I wish Mr. Kelly had been similarly creative in his use of object lessons. Two more things really bother me about the story Kimberley's blog points to. The first is that this teacher, if quoted correctly, seemed to think it was all "silly fun". The second is that this happened during an exam. It's great that Mr. Kelly wants his students to understand the class principles, but his lack of empathy for his students is a little frightening. His lack of professionalism on the day of a midterm exam disgusts me. I'm really hoping this incident has been blown out of proportion by media, because if it really happened the way it's been reported the man gives a bad name to caring teachers who inspire their students and yet seldom make headlines.

posted at: 09:03 | category: /Miscellaneous | link to this entry



Quote Of The Moment
If you haven't got an idea, start a story anyway. You can always throw it away, and maybe by the time you get to the fourth page you will have an idea, and you'll only have to throw away the first three pages.
--William Campbell Gault
Categories
Arts and Entertainment
Food
Health and Fitness
Miscellaneous
Playing
Politics
Religious and Spiritual
Science
Writing Life
Some of the Blogs I Like
Adrian's Science Fiction Starter
Angelahoy.com
angelweave
annecentral
Big Stupid Tommy
Blog Catalog
Christina Waters
Detectives Beyond Borders
Faith in Fiction
The Fire Ant Gazette
Jay Michael Rivera
Keystone Military News
Orange Crate Art
PI Buzz
Rabid Librarian's Ravings in the Wind
San Diego Soliloquies
TED Blog
Blog Resources and Blog Tools
The Ageless Project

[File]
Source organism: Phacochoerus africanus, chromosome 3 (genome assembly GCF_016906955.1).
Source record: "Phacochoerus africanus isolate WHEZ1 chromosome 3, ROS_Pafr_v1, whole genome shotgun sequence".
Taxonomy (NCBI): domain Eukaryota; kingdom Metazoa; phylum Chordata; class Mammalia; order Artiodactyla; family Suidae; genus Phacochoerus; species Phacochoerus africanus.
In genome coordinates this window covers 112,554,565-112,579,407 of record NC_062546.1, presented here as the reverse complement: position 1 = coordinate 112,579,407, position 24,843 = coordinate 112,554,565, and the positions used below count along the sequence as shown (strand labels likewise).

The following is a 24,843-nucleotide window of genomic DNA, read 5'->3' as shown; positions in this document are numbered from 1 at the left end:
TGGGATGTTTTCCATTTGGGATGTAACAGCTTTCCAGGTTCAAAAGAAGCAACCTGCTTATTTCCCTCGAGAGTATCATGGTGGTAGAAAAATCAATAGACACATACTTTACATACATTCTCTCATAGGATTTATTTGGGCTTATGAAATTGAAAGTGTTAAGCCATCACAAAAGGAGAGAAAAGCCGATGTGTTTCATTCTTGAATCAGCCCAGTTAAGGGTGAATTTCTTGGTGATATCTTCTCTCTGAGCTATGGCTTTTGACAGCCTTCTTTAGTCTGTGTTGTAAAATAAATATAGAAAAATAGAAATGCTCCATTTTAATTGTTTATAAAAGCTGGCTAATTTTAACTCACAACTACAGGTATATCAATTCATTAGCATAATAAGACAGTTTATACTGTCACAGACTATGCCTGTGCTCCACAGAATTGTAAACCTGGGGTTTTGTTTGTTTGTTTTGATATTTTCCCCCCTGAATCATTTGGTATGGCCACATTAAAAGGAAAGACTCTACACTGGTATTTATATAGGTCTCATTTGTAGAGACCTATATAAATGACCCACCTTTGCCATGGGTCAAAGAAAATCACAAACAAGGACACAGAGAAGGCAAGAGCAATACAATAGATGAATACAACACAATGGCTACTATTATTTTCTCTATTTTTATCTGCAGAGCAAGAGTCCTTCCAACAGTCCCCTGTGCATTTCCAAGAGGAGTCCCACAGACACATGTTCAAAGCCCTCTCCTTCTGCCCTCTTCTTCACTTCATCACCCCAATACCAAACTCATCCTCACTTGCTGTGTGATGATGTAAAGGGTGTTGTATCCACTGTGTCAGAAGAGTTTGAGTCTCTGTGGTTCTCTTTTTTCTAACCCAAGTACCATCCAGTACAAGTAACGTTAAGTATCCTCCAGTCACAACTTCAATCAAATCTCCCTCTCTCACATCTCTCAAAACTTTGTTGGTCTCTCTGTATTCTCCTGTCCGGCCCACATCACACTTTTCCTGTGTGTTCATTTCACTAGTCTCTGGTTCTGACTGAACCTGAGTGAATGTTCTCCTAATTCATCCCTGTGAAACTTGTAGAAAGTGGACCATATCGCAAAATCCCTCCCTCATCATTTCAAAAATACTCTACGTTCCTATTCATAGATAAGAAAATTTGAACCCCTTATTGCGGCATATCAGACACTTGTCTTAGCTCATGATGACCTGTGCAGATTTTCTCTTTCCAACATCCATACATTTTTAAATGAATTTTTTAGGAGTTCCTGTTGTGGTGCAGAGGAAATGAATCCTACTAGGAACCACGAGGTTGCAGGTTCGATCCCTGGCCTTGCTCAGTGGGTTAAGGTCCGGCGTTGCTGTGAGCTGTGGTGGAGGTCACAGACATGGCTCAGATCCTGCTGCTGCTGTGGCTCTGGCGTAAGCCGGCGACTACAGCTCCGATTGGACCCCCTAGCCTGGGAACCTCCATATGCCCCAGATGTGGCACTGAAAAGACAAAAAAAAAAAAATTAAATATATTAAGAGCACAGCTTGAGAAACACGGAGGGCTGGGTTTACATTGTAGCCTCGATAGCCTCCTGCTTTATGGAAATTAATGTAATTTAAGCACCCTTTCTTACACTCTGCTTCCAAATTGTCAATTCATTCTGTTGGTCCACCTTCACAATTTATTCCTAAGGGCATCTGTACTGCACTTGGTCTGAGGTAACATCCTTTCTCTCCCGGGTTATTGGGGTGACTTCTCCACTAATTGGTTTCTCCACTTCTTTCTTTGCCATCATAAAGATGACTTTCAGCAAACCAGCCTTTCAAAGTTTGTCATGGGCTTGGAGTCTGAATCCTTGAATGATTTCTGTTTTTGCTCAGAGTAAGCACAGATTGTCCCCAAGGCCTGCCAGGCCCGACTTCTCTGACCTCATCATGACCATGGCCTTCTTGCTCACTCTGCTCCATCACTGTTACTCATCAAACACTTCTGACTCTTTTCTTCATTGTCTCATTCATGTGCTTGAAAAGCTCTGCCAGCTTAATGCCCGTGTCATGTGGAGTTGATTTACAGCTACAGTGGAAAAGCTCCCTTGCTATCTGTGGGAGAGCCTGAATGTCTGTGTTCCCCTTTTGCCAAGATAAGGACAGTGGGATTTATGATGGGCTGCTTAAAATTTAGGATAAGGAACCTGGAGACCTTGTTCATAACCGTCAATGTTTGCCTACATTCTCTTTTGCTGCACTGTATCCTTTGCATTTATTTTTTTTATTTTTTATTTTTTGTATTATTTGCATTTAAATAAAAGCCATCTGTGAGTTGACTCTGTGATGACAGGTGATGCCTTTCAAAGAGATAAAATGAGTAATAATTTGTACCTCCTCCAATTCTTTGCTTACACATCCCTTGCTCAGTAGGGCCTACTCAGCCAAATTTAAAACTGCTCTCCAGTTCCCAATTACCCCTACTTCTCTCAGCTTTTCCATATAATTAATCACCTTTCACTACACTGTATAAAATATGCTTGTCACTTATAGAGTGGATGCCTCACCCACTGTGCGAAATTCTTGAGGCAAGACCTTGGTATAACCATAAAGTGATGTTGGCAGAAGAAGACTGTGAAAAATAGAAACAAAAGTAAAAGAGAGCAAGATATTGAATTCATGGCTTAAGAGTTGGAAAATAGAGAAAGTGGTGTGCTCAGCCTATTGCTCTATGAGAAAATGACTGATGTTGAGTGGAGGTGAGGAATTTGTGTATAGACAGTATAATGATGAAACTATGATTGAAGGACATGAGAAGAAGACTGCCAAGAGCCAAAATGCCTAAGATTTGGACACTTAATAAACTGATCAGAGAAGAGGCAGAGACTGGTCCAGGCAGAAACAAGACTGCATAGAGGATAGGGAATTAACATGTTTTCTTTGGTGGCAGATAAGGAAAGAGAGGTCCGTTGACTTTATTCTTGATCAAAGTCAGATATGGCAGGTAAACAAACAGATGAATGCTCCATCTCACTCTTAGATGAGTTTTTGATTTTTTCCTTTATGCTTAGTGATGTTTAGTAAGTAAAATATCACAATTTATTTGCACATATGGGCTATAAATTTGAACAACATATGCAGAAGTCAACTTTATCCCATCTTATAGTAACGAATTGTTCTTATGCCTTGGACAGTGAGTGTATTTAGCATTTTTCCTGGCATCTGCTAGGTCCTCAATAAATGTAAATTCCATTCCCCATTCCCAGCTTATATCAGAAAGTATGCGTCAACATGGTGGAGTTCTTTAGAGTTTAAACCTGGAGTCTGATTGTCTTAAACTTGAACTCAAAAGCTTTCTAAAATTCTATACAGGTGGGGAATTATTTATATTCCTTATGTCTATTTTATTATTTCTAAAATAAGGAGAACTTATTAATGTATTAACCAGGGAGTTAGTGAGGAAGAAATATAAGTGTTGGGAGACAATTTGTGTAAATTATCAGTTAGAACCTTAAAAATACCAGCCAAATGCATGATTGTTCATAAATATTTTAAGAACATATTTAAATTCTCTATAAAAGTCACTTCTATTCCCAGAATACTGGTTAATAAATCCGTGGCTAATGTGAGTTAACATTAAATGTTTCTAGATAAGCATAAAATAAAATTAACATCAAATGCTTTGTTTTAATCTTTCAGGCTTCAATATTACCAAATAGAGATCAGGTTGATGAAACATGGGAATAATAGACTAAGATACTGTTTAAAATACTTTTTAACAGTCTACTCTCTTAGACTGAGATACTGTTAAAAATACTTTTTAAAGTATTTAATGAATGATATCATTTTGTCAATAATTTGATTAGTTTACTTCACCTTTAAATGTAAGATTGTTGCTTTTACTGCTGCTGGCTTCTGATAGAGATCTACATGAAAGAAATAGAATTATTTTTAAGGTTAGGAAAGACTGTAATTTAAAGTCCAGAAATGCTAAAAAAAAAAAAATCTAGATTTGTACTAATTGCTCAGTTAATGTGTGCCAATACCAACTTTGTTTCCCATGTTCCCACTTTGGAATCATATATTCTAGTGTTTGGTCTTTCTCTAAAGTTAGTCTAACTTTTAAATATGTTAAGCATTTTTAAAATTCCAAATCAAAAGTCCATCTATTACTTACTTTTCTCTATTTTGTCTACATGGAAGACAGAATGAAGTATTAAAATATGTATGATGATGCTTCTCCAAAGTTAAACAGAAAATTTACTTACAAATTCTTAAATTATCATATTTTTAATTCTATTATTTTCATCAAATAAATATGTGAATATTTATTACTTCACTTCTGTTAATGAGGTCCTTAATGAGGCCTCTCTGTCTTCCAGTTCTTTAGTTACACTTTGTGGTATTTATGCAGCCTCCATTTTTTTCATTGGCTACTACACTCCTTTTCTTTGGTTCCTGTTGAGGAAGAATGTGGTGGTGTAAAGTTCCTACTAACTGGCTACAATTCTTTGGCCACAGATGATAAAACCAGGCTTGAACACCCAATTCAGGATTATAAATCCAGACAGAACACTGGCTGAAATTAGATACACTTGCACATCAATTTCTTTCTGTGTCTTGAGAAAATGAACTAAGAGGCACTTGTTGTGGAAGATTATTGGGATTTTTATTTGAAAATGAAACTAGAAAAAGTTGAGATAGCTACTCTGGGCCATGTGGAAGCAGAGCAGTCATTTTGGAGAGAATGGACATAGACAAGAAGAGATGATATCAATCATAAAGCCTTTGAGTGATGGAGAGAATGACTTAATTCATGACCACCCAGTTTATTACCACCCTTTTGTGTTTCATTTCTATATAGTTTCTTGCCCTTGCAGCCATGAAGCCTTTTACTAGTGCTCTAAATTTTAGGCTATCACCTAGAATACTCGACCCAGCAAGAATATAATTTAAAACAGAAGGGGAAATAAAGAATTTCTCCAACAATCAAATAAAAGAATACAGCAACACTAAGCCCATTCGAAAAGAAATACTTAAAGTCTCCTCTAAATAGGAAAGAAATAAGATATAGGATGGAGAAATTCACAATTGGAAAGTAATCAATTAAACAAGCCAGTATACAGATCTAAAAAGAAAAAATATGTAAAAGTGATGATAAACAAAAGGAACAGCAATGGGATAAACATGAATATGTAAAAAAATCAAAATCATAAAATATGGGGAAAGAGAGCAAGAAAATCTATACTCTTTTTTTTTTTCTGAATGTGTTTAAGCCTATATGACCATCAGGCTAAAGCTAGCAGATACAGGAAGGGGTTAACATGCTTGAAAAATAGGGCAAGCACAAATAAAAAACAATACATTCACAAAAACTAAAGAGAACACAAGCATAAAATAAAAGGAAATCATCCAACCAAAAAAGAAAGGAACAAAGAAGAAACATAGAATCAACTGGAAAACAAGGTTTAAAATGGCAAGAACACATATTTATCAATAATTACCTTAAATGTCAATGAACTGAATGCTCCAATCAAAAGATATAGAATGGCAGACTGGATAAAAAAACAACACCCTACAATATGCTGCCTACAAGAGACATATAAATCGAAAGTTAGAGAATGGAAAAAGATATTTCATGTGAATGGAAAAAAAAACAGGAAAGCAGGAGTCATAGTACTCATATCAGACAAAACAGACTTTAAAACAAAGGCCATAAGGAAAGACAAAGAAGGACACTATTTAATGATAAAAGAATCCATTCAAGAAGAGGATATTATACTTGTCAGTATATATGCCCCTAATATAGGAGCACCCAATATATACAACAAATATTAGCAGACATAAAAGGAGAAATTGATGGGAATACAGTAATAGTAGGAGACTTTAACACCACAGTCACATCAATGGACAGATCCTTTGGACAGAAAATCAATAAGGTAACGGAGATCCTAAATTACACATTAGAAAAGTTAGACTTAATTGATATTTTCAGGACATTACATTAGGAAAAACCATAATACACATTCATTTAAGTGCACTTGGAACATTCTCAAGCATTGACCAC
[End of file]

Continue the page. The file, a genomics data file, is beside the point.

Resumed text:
Blogarama
BlogPulse
BlogShares
BlogSweet
Listed in LS Blogs
Kmax
The Blog Herald
Listed on Blogwise
Ping-o-Matic!
Some of my other web pages
Deb's Monthly Review
Stories
Deb's Writer Cam

Writer Links
Writers' Resources
Hatch's Plot Bank
Instant Muse Story Starter
The Memes List
General Store
Stetson Hats
Levi Strauss & Co.
Jaxonbilt Hat Co.
River Junction Trade Co.
Head 'N Home
Archives
October 2015
September 2015
August 2015
July 2015
June 2015
May 2015
April 2015
March 2015
February 2015
January 2015
December 2014
November 2014
October 2014
September 2014
August 2014
July 2014
June 2014
May 2014
April 2014
March 2014
February 2014
January 2014
December 2013
November 2013
October 2013
September 2013
August 2013
July 2013
June 2013
May 2013
April 2013
March 2013
February 2013
January 2013
December 2012
November 2012
October 2012
September 2012
August 2012
July 2012
June 2012
May 2012
April 2012
March 2012
February 2012
January 2012
December 2011
November 2011
October 2011
September 2011
August 2011
July 2011
June 2011
May 2011
April 2011
March 2011
February 2011
January 2011
December 2010
November 2010
October 2010
September 2010
August 2010
July 2010
June 2010
May 2010
April 2010
March 2010
February 2010
January 2010
December 2009
November 2009
October 2009
September 2009
August 2009
July 2009
June 2009
May 2009
April 2009
March 2009
February 2009
January 2009
December 2008
November 2008
October 2008
September 2008
August 2008
July 2008
June 2008
May 2008
April 2008
March 2008
February 2008
January 2008
December 2007
November 2007
October 2007
September 2007
August 2007
July 2007
June 2007
May 2007
April 2007
March 2007
February 2007
January 2007
December 2006
November 2006
October 2006
September 2006
August 2006
July 2006
June 2006
May 2006
April 2006
March 2006
February 2006
January 2006
December 2005
November 2005
October 2005
September 2005
August 2005
July 2005
June 2005
May 2005
April 2005
March 2005
February 2005
January 2005
December 2004
November 2004
October 2004
September 2004
August 2004
July 2004
June 2004
May 2004
April 2004
March 2004
February 2004
January 2004
December 2003
November 2003
October 2003
September 2003
August 2003
July 2003
Hang Hat Here
Write Lightning button       RSS         email Deb

Follow me on Twitter


Stealin' copy is as bad as horse-thievin'
and cattle rustlin'! Lightning may strike
such varmints when they least expect it!